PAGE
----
At some point during your studies you may question whether accountancy was the right career choice. Iwona Tokc-Wilde offers
some advice on how to overcome the jitters
Maybe you have failed a couple of exams, maybe you are bored or burned out. But before you throw in the towel, consider if your confusion is just a temporary affliction that can be easily cured.
‘Those first three years of an accounting career can be challenging,’ says Sarah McIlroy, director of undergraduate programmes at BPP University. ‘Studying hard while also working hard and trying to build a career can be very tough, so it’s no surprise that, during this time, some people get cold feet or think that the profession is not for them.’
You may experience doubts as soon as you start your studies simply because you do not know enough about the many career paths that are available to you within the profession.
‘If you want a career in accountancy, it helps to know in advance which of the many paths you want to follow,’ says McIlroy. ‘At BPP, we work very closely with employers so that students get every opportunity to engage with them and find out what an accountant’s life is really like, what would be expected of them and what they could expect if they worked there.’
John Lees is a careers strategist and author of How To Get A Job You Love. When exploring the path options available to you, he suggests you dig deep and spend as much time finding out as much as you would if you were researching the viability of investing your money in a new business venture.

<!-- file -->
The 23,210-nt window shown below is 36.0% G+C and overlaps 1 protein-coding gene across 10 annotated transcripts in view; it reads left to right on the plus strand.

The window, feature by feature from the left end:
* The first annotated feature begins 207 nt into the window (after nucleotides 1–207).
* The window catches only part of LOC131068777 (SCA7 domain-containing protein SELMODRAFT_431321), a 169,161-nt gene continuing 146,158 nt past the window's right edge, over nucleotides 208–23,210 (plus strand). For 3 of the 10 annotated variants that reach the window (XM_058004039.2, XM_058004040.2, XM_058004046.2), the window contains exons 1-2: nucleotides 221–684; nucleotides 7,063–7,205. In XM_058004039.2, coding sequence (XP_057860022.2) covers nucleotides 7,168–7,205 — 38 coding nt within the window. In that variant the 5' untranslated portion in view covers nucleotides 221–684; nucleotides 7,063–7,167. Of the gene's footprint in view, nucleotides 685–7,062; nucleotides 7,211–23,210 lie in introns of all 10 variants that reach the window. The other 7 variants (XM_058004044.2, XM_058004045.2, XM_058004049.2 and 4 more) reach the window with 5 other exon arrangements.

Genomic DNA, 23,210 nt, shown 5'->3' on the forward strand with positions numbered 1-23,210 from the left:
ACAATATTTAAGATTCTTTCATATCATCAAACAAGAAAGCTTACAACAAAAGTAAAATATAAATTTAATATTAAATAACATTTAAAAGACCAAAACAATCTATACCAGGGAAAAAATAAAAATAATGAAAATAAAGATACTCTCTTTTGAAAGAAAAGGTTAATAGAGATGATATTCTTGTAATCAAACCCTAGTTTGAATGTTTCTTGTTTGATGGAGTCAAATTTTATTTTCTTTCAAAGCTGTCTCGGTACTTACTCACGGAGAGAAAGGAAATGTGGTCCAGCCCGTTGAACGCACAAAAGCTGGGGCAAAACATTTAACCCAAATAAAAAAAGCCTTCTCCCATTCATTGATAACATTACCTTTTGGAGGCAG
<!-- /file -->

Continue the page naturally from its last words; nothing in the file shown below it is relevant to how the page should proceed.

‘Talk to people in training, just out of training, and those five years down the line. Ask “what will I be doing most of the time?” Look at the upsides and the downsides, and do your research as carefully and objectively as you would if you'd been contracted to find out for somebody else,’ he says.
Also, it’s common for people to experience doubts shortly after they have started their first job (or any new job).
‘I often see young people enter their first job totally enthused, only to have them contact us shortly after to say they are now feeling very unsure about it and think that they want to leave,’ says Angela Middleton, chief executive of recruitment company MiddletonMurray and author of How To Get Your First Job and Build the Career You Want.
Feeling like this is completely normal. ‘Once you get over the excitement of getting a new job, you start to find you are pushed out of your comfort zone and there are a number of things that might cause this,’ says Middleton.
‘It might be that you don’t know the people or you find interacting with them difficult. Or it could be that what you have been tasked with is difficult and unfamiliar and that you don’t fully understand it. Perhaps you feel uncomfortable or awkward asking questions too.’
Lack of experience and being plunged into a new, unfamiliar environment are the two main causes of career jitters.
Hannah Clements, head of career development and coaching at GSM London, says: ‘When starting a new job, there are so many things you have to pay attention to: what your job actually is and what is required of you, fitting in with the culture of the new team, the department and the organisation as a whole, and finding some space to put your own stamp on the role.’